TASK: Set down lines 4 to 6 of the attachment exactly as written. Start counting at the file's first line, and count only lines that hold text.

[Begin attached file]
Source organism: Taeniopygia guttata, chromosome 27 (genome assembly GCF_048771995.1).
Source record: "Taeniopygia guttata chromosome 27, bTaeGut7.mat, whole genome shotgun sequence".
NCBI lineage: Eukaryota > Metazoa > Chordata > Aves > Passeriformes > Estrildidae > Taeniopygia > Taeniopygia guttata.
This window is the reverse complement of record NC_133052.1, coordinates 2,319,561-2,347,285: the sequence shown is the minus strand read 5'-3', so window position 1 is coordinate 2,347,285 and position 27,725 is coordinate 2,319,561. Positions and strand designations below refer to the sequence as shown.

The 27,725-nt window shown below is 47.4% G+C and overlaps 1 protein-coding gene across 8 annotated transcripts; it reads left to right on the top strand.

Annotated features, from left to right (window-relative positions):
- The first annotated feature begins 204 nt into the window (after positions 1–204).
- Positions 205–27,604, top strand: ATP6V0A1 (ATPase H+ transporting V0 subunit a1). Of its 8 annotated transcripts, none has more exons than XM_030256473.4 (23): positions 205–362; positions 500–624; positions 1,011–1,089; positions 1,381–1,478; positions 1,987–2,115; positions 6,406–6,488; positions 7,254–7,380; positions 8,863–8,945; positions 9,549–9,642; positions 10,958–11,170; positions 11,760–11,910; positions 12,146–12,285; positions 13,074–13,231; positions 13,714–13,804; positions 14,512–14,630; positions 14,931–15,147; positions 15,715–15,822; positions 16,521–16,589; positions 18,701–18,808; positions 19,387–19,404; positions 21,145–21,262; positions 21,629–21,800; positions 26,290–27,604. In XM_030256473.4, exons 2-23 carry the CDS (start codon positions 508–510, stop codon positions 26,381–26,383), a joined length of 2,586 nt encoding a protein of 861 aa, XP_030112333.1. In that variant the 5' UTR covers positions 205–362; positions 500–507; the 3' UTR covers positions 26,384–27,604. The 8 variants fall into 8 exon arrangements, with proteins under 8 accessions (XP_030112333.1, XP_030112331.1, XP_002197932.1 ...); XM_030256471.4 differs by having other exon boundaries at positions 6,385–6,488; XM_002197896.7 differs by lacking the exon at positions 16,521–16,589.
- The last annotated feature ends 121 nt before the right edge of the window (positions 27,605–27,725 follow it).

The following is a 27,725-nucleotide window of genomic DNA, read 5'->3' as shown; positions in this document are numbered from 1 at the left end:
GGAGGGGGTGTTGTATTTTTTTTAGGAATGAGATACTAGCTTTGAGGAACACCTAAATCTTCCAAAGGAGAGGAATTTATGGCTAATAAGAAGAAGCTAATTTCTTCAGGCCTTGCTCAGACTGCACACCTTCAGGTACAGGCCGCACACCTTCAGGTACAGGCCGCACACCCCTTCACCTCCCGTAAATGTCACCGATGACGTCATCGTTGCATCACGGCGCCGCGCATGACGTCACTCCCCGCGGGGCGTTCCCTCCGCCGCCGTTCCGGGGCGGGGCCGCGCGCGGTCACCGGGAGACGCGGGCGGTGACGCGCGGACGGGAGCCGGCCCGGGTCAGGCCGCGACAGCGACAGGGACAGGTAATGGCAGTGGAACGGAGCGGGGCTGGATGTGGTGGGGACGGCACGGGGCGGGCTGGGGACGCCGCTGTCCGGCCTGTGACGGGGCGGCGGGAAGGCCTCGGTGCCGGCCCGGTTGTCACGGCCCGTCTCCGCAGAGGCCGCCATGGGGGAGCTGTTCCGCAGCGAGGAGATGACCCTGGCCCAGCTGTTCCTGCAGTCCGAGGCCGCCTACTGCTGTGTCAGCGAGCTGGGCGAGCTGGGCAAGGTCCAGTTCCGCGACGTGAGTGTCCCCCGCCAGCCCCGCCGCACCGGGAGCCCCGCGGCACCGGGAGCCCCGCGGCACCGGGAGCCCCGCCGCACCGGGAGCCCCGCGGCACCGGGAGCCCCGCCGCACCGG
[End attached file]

This window is the reverse complement of record NC_133052.1, coordinates 2,319,561-2,347,285: the sequence shown is the minus strand read 5'-3', so window position 1 is coordinate 2,347,285 and position 27,725 is coordinate 2,319,561. Positions and strand designations below refer to the sequence as shown.

The 27,725-nt window shown below is 47.4% G+C and overlaps 1 protein-coding gene across 8 annotated transcripts; it reads left to right on the top strand.

Annotated features, from left to right (window-relative positions):